She didn’t know how to leave her violent husband of 27 years. Until she just did it.
Last December, a 78-year-old woman hefted her walker onto a city bus and headed downtown to the Edmonton Community Foundation offices where she made a most unusual request.
Would it be possible, Mary asked, to go upstairs and see her old bedroom? Staff welcomed her inside, made tea and took Mary on a tour of Hilltop House, the century-old mansion that has been the Foundation’s home since 2005.
It was a decidedly different experience from her first arrival at the house on a December day 33 years earlier. Frightened and dazed, the middle-aged mother of two grown children had just made her “great escape,” fleeing her northeast Edmonton home and more than 27 years in an abusive marriage. She was promptly given a new name — Marg — and became the newest resident of Edmonton’s oldest halfway house for women.
Hilltop House wasn’t an easy place. But Mary was determined not to return to her old life. “I felt so strong.”
ACTION IS THE MAGIC WORD
Mary’s unannounced visit was sparked by a magazine article that detailed the storied history of the spectacular mansion at 9910 103 Street. Built in 1913, it had been the family home of John and Sophie McDougall until 1953, after which a variety of organizations were housed under its roof.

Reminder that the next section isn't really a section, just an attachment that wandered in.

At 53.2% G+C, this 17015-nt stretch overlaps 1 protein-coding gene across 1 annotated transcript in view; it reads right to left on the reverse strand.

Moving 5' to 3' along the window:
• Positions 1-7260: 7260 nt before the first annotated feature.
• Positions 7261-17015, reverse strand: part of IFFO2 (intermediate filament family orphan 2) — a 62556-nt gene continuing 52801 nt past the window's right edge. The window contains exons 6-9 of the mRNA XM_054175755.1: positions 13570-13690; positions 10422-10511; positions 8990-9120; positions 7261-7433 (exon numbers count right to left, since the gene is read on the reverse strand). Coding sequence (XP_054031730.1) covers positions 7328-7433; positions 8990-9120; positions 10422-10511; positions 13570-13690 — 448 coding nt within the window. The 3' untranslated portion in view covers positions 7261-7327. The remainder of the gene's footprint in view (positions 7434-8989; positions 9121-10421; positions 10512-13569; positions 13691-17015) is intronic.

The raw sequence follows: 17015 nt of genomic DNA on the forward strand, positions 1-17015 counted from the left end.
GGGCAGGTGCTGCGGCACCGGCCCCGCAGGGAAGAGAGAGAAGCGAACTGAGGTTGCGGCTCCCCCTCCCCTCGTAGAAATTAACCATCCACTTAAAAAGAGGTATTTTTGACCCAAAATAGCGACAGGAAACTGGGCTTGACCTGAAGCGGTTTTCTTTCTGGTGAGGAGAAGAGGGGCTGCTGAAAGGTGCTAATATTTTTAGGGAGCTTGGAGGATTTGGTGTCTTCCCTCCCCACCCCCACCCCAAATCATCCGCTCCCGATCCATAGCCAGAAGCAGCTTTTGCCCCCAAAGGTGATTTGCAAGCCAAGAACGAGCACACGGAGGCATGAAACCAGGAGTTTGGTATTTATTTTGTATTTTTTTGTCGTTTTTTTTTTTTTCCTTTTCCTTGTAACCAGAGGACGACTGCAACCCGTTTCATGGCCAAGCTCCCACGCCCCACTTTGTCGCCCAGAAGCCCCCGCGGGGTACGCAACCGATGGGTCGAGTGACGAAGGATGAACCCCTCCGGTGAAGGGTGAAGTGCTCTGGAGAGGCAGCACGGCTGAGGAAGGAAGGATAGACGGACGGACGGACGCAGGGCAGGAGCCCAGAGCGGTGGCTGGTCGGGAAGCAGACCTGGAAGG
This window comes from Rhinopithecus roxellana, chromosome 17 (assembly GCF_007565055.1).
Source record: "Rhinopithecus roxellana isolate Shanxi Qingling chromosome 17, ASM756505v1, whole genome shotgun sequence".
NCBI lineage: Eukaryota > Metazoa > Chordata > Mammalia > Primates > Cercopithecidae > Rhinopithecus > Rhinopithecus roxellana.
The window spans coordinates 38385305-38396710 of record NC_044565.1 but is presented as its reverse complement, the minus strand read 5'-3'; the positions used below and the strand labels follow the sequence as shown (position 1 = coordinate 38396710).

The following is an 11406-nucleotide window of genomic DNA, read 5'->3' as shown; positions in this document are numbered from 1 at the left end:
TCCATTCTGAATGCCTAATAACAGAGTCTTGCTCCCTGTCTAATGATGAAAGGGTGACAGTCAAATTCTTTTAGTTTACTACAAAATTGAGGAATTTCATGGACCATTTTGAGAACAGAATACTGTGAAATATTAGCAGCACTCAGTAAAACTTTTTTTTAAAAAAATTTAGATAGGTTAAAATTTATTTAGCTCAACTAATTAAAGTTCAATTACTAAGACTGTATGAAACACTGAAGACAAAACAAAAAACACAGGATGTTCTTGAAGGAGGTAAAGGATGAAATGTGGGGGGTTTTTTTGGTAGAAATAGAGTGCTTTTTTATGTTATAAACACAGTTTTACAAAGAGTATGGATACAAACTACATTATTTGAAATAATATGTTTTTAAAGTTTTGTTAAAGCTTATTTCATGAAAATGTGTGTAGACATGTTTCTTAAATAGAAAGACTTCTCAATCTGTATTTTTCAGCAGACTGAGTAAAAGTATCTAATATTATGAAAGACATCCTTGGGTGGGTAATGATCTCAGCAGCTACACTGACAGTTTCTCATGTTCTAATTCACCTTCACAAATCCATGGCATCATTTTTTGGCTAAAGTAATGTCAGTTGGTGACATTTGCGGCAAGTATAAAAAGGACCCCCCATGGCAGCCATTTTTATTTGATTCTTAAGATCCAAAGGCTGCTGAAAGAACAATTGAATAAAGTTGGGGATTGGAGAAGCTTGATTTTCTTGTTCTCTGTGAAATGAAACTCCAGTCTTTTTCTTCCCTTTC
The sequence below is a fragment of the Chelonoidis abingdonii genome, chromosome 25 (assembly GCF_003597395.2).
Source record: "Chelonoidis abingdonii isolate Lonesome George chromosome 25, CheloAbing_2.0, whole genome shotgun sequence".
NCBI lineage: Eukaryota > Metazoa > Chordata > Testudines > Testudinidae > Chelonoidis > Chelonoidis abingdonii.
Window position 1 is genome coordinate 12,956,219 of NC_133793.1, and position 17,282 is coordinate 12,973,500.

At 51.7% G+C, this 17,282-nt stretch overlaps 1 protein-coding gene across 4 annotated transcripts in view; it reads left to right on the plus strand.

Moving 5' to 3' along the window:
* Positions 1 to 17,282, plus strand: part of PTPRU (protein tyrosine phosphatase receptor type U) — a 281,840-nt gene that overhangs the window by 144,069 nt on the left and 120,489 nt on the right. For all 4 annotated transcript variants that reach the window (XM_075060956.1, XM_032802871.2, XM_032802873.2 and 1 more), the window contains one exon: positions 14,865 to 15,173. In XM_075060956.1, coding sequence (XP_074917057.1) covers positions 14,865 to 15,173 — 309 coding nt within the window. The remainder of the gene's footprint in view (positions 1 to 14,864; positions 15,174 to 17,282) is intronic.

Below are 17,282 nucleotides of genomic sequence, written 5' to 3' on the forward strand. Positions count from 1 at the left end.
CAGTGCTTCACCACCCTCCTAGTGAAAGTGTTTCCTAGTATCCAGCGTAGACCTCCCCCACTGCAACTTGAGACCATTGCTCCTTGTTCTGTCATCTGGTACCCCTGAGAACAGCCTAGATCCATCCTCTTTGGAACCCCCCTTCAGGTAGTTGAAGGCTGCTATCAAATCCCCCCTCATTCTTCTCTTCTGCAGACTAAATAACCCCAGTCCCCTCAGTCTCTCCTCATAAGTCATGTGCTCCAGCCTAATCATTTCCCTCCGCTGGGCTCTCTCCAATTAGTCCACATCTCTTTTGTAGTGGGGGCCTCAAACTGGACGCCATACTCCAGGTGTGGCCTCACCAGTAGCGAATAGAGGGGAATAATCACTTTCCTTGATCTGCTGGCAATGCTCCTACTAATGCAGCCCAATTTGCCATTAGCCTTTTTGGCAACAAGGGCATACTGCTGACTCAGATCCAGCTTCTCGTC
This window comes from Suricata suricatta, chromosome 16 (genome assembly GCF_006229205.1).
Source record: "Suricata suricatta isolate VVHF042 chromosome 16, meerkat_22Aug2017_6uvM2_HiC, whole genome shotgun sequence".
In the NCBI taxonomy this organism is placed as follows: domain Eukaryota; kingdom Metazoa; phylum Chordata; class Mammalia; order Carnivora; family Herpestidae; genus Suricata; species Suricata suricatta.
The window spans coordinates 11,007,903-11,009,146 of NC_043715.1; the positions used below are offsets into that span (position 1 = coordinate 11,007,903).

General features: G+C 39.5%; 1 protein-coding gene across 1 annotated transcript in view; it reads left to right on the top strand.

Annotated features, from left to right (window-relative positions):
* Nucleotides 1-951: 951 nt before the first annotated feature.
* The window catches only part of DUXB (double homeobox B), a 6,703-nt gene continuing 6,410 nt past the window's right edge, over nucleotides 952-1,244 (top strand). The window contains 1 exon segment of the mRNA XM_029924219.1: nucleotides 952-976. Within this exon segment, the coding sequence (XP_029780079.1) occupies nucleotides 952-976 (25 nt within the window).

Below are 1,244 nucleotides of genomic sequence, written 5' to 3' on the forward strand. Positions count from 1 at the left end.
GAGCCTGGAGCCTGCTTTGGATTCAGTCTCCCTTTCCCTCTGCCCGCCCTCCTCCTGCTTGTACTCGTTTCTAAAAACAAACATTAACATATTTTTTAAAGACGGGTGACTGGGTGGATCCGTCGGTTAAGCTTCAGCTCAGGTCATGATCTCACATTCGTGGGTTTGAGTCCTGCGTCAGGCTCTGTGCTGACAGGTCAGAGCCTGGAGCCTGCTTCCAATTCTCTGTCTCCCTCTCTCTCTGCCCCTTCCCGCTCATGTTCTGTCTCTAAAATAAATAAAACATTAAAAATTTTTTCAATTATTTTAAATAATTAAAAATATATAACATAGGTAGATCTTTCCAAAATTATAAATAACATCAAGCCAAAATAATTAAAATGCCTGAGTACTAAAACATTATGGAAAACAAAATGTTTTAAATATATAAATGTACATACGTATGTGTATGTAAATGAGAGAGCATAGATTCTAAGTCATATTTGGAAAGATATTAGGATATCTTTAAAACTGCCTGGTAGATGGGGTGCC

The Hilltop House women’s shelter was there from the late ’70s to its closure in 1987. But Alberta Social Services created the organization in 1965, locating it first in a building near the Legislature before eventually relocating it to the McDougall home.
By 1970 — the year Edmonton’s first official women’s shelter opened — Hilltop House had helped about 2,200 women from all walks of life, reported the Edmonton Journal in an article that began: “She is any woman with any problem that she can’t handle on her own, and she’s at the door of Hilltop House because she wants help … she wants to try to solve that problem. ”
A 1983 government document said women paid $8 a day for accommodation, practical help and counselling to help them develop life skills and regain self-respect.
Mary has kept the typewritten house rules, a handbook describing a facility that would nourish, protect and support its residents, but fully expected them to work hard to rebuild their lives.
“Action,” it says, “is the magic word at Hilltop House.”
THE GREAT ESCAPE
Mary was in high school when she met her husband-to-be at a Halloween dance in a central Alberta town. “He was very possessive then,” she says. “But I didn’t know. I really had no clue about how they’re jealous and possessive, hot-tempered.”
The abuse was rarely physical — “He didn’t do things where you’d see it”— but there were regular outbursts, irrational demands, tantrums, smashing things and threats. At a doctor’s visit on Dec. 15, 1986, she was urged to get out.
Mary didn’t know how to leave.
“I still went home and spent the night. Somehow I still stayed in the same bed with him. And that’s when he said, ‘I wish you were dead.’”
The next day, a friend helped her stuff clothing and other possessions into garbage bags and then called a cab to take Mary to the Royal Alexandra Hospital’s pastoral care unit.